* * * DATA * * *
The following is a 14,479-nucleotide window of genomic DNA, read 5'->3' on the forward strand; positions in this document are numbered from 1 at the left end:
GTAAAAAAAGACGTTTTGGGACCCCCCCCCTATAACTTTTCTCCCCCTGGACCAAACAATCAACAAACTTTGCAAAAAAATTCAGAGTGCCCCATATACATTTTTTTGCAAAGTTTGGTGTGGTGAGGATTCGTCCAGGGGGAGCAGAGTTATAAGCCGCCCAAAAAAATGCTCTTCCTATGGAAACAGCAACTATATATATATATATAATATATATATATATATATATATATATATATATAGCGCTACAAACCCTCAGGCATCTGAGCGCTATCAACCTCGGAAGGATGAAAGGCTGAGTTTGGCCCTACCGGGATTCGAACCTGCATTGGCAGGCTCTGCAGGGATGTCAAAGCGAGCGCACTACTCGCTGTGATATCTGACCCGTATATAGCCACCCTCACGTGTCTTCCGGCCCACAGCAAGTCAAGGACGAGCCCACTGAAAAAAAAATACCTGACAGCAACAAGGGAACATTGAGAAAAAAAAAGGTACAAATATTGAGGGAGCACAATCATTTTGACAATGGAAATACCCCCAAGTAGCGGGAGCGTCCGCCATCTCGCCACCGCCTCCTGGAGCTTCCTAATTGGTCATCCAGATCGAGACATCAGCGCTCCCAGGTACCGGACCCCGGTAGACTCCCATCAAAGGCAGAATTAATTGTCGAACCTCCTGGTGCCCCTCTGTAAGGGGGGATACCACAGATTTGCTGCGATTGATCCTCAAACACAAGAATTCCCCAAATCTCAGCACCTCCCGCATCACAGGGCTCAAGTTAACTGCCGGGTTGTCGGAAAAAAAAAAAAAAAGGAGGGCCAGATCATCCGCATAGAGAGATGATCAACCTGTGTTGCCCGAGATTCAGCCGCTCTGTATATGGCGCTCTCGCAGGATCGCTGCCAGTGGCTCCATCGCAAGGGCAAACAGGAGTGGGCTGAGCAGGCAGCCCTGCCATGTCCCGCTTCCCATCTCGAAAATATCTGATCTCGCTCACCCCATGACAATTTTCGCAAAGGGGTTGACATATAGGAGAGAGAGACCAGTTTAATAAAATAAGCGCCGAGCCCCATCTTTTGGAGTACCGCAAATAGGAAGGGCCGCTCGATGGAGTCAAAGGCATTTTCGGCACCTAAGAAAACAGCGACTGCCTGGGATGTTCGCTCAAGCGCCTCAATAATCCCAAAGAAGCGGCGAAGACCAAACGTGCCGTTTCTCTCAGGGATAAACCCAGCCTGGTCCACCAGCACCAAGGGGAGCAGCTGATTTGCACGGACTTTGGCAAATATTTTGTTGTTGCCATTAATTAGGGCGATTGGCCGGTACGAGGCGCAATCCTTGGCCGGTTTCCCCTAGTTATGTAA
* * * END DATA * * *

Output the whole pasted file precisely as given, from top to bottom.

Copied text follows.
The following is a 14,479-nucleotide window of genomic DNA, read 5'->3' on the forward strand; positions in this document are numbered from 1 at the left end:
GTAAAAAAAGACGTTTTGGGACCCCCCCCCTATAACTTTTCTCCCCCTGGACCAAACAATCAACAAACTTTGCAAAAAAATTCAGAGTGCCCCATATACATTTTTTTGCAAAGTTTGGTGTGGTGAGGATTCGTCCAGGGGGAGCAGAGTTATAAGCCGCCCAAAAAAATGCTCTTCCTATGGAAACAGCAACTATATATATATATATAATATATATATATATATATATATATATATATATAGCGCTACAAACCCTCAGGCATCTGAGCGCTATCAACCTCGGAAGGATGAAAGGCTGAGTTTGGCCCTACCGGGATTCGAACCTGCATTGGCAGGCTCTGCAGGGATGTCAAAGCGAGCGCACTACTCGCTGTGATATCTGACCCGTATATAGCCACCCTCACGTGTCTTCCGGCCCACAGCAAGTCAAGGACGAGCCCACTGAAAAAAAAATACCTGACAGCAACAAGGGAACATTGAGAAAAAAAAAGGTACAAATATTGAGGGAGCACAATCATTTTGACAATGGAAATACCCCCAAGTAGCGGGAGCGTCCGCCATCTCGCCACCGCCTCCTGGAGCTTCCTAATTGGTCATCCAGATCGAGACATCAGCGCTCCCAGGTACCGGACCCCGGTAGACTCCCATCAAAGGCAGAATTAATTGTCGAACCTCCTGGTGCCCCTCTGTAAGGGGGGATACCACAGATTTGCTGCGATTGATCCTCAAACACAAGAATTCCCCAAATCTCAGCACCTCCCGCATCACAGGGCTCAAGTTAACTGCCGGGTTGTCGGAAAAAAAAAAAAAAAGGAGGGCCAGATCATCCGCATAGAGAGATGATCAACCTGTGTTGCCCGAGATTCAGCCGCTCTGTATATGGCGCTCTCGCAGGATCGCTGCCAGTGGCTCCATCGCAAGGGCAAACAGGAGTGGGCTGAGCAGGCAGCCCTGCCATGTCCCGCTTCCCATCTCGAAAATATCTGATCTCGCTCACCCCATGACAATTTTCGCAAAGGGGTTGACATATAGGAGAGAGAGACCAGTTTAATAAAATAAGCGCCGAGCCCCATCTTTTGGAGTACCGCAAATAGGAAGGGCCGCTCGATGGAGTCAAAGGCATTTTCGGCACCTAAGAAAACAGCGACTGCCTGGGATGTTCGCTCAAGCGCCTCAATAATCCCAAAGAAGCGGCGAAGACCAAACGTGCCGTTTCTCTCAGGGATAAACCCAGCCTGGTCCACCAGCACCAAGGGGAGCAGCTGATTTGCACGGACTTTGGCAAATATTTTGTTGTTGCCATTAATTAGGGCGATTGGCCGGTACGAGGCGCAATCCTTGGCCGGTTTCCCCTAGTTATGTAA